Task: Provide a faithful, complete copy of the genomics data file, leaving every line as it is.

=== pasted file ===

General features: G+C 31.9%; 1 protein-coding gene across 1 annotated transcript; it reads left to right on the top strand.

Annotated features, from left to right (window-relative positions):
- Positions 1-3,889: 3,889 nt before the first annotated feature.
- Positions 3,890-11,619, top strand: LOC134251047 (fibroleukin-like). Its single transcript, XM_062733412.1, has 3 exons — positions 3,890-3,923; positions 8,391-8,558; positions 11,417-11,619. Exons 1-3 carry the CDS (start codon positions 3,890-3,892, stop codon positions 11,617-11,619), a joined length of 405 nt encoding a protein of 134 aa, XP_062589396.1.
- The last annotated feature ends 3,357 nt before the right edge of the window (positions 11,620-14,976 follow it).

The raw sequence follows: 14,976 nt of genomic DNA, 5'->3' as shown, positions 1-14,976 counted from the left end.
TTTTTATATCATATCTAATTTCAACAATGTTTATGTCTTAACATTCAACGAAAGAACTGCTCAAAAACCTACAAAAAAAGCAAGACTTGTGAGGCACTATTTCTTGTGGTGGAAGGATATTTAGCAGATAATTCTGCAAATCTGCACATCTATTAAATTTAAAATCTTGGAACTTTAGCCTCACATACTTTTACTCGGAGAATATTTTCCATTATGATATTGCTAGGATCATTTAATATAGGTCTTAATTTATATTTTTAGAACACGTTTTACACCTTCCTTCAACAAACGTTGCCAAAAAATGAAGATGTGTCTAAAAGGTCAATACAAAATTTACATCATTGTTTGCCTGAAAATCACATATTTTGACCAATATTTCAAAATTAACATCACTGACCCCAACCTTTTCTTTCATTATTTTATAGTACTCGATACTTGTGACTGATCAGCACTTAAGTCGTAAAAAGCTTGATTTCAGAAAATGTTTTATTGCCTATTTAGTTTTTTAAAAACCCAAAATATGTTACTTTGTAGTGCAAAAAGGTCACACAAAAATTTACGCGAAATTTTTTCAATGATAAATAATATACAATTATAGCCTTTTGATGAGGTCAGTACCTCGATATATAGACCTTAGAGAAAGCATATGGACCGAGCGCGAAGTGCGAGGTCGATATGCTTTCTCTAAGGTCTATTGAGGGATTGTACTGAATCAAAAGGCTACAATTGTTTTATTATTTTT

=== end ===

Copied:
General features: G+C 31.9%; 1 protein-coding gene across 1 annotated transcript; it reads left to right on the top strand.

Annotated features, from left to right (window-relative positions):
- Positions 1-3,889: 3,889 nt before the first annotated feature.
- Positions 3,890-11,619, top strand: LOC134251047 (fibroleukin-like). Its single transcript, XM_062733412.1, has 3 exons — positions 3,890-3,923; positions 8,391-8,558; positions 11,417-11,619. Exons 1-3 carry the CDS (start codon positions 3,890-3,892, stop codon positions 11,617-11,619), a joined length of 405 nt encoding a protein of 134 aa, XP_062589396.1.
- The last annotated feature ends 3,357 nt before the right edge of the window (positions 11,620-14,976 follow it).

The raw sequence follows: 14,976 nt of genomic DNA, 5'->3' as shown, positions 1-14,976 counted from the left end.
TTTTTATATCATATCTAATTTCAACAATGTTTATGTCTTAACATTCAACGAAAGAACTGCTCAAAAACCTACAAAAAAAGCAAGACTTGTGAGGCACTATTTCTTGTGGTGGAAGGATATTTAGCAGATAATTCTGCAAATCTGCACATCTATTAAATTTAAAATCTTGGAACTTTAGCCTCACATACTTTTACTCGGAGAATATTTTCCATTATGATATTGCTAGGATCATTTAATATAGGTCTTAATTTATATTTTTAGAACACGTTTTACACCTTCCTTCAACAAACGTTGCCAAAAAATGAAGATGTGTCTAAAAGGTCAATACAAAATTTACATCATTGTTTGCCTGAAAATCACATATTTTGACCAATATTTCAAAATTAACATCACTGACCCCAACCTTTTCTTTCATTATTTTATAGTACTCGATACTTGTGACTGATCAGCACTTAAGTCGTAAAAAGCTTGATTTCAGAAAATGTTTTATTGCCTATTTAGTTTTTTAAAAACCCAAAATATGTTACTTTGTAGTGCAAAAAGGTCACACAAAAATTTACGCGAAATTTTTTCAATGATAAATAATATACAATTATAGCCTTTTGATGAGGTCAGTACCTCGATATATAGACCTTAGAGAAAGCATATGGACCGAGCGCGAAGTGCGAGGTCGATATGCTTTCTCTAAGGTCTATTGAGGGATTGTACTGAATCAAAAGGCTACAATTGTTTTATTATTTTT